The Fokker F.I was a prototype German fighter triplane. The first three aircraft were designated F.I.
Werner Voss was to fly the F.I 103/17.
Manfred Von Richthofen flew F.I 102/17 in September 1917, scoring his 60th victory in this aircraft. F.I 101/17 was tested to destruction in August 1918.
Werner Voss was a WW1 German flying ace, credited with 48 aerial victories.
After flight school and six months in a bomber unit, he joined a newly formed fighter squadron, Jagdstaffel 2, on 21st November 1916, where he befriended Manfred Von Richthofen.
By April 6th 1917, Voss had scored 24 victories and was awarded Germany’s highest award, the Puor Le Merite. The medal’s mandatory month’s leave removed Voss from the battlefield during "Bloody April”. Even though in his absence Richthofen scored 13 victories, Richthofen regarded Voss as his only possible rival as the top scoring ace of the war.
Soon after Voss returned from leave, he was at odds with his squadron commander. He was detailed from his squadron to evaluate new fighter aircraft and became enthusiastic about the Fokker Triplane.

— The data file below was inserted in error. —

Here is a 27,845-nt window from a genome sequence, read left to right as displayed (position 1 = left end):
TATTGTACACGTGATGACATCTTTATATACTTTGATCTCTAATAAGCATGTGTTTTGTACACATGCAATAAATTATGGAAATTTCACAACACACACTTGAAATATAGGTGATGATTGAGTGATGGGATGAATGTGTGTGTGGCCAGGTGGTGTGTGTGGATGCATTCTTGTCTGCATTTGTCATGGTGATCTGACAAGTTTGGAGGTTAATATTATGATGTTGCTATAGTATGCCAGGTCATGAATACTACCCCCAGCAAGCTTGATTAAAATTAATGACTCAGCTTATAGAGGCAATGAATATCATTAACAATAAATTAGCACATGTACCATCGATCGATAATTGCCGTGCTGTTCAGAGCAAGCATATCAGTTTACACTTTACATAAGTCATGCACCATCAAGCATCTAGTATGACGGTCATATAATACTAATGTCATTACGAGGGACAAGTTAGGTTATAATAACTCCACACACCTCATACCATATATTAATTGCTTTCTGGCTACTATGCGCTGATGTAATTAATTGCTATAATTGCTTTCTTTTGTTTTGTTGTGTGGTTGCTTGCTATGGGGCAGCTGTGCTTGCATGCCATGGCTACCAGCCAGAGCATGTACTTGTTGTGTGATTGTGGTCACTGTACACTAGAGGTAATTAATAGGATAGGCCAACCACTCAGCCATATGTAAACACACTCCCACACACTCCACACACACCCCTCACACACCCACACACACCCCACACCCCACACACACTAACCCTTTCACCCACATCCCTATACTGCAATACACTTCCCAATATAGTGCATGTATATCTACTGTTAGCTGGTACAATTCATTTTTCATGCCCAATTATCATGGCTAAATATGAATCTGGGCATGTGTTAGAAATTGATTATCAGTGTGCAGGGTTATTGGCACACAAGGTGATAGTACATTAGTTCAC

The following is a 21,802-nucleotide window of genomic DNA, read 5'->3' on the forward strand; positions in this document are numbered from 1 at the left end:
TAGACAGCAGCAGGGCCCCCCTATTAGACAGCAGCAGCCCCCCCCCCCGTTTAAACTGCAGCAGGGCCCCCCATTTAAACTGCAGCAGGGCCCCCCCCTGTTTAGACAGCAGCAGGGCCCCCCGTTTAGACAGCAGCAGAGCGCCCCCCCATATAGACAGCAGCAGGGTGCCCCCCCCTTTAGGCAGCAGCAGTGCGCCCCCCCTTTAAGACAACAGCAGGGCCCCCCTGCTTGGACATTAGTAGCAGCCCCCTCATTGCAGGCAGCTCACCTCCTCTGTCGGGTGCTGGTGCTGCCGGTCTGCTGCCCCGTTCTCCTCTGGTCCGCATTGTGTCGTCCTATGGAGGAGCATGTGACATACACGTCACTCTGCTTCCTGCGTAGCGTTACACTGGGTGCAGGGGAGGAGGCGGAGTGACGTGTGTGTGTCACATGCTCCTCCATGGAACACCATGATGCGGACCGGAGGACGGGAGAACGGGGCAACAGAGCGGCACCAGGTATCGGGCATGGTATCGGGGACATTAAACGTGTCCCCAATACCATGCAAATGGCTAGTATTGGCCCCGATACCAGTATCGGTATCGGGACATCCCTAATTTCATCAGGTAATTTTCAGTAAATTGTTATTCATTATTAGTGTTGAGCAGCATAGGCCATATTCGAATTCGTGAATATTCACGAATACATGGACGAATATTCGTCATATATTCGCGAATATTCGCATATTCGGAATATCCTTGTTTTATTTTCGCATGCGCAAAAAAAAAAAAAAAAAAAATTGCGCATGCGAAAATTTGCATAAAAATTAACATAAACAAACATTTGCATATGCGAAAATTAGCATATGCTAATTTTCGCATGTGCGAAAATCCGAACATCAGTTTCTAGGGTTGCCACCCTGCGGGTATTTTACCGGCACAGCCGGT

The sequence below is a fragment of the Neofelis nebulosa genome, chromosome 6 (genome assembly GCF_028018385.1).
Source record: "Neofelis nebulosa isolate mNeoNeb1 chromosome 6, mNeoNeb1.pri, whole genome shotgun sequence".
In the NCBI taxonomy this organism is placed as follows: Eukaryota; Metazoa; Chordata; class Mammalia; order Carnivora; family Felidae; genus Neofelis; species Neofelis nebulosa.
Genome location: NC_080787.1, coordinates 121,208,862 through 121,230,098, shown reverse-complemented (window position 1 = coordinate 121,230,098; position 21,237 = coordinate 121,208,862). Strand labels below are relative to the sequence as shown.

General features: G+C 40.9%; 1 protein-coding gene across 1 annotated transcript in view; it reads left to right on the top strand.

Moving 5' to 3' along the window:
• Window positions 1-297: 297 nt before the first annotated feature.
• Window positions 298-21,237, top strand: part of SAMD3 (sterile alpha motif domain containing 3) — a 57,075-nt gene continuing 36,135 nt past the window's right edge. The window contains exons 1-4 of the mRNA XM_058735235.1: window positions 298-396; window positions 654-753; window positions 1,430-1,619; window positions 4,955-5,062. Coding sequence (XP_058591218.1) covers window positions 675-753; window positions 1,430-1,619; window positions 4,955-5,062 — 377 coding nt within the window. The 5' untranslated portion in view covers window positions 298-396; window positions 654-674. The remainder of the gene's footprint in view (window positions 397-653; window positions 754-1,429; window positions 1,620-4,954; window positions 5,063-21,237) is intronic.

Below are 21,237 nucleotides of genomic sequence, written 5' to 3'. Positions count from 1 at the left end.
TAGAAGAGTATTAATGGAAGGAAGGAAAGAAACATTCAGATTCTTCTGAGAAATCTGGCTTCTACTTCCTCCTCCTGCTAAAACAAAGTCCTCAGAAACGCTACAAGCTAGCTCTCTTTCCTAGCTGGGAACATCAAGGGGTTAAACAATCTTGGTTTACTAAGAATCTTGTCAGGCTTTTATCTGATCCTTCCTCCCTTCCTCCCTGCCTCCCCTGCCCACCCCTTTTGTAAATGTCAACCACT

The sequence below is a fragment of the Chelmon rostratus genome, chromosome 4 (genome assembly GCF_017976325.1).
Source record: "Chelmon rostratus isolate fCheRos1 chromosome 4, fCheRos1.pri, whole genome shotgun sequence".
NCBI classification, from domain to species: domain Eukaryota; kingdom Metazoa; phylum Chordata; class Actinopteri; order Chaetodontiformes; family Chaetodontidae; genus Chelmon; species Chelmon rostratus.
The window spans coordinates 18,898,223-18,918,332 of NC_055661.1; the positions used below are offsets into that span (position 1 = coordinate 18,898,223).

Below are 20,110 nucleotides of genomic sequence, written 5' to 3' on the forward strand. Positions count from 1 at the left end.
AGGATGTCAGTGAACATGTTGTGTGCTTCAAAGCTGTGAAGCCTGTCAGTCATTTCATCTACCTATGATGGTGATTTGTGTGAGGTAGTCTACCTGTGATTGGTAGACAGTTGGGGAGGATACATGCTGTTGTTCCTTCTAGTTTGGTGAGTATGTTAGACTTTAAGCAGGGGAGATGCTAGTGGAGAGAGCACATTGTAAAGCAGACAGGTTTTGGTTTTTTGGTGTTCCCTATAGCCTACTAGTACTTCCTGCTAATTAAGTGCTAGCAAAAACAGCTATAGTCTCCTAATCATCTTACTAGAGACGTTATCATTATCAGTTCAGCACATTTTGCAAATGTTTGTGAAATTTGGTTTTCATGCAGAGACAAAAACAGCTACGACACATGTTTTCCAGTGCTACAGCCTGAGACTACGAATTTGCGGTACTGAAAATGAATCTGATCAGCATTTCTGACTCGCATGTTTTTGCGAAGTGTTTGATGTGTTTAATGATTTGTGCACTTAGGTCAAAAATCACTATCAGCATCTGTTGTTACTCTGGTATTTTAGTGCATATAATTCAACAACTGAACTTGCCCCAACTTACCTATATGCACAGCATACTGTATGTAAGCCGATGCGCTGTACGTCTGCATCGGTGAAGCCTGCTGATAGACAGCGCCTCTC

Voss was one of the test pilots for the F.I triplane prototype which developed into the Fokker DR.I.
Although the Fokker had some drawbacks, such as its low speed and slowness in a dive, Voss loved the new craft. It was easy to fly with light controls, could out-manouvre any previous aircraft, mounted twin guns, and had a rapid rate of climb. The same climbing ability that put it at 1,000 meters within three minutes of takeoff lent itself to the combat tactic of zooming upwards out of combat to gain the height advantage on opponents.
In late August 1917, the rotary engine F.I prototype was assigned to Voss as his personal aircraft. In his childhood Voss had flown Japanese Fighting Kites with his cousins in Krefeld. It is assumed the decorations on the kites gave him the inspiration to paint the nose cowling of his triplane, with two eyes, eyebrows and a moustache.
Voss’ last stand came on 23rd September 1917, just hours after his 48th victory. He was to fall in solo opposition to eight British aces. He was described by his pre-eminent foe James McCudden as "the bravest German airman”.
Scale 1:30 / 60MM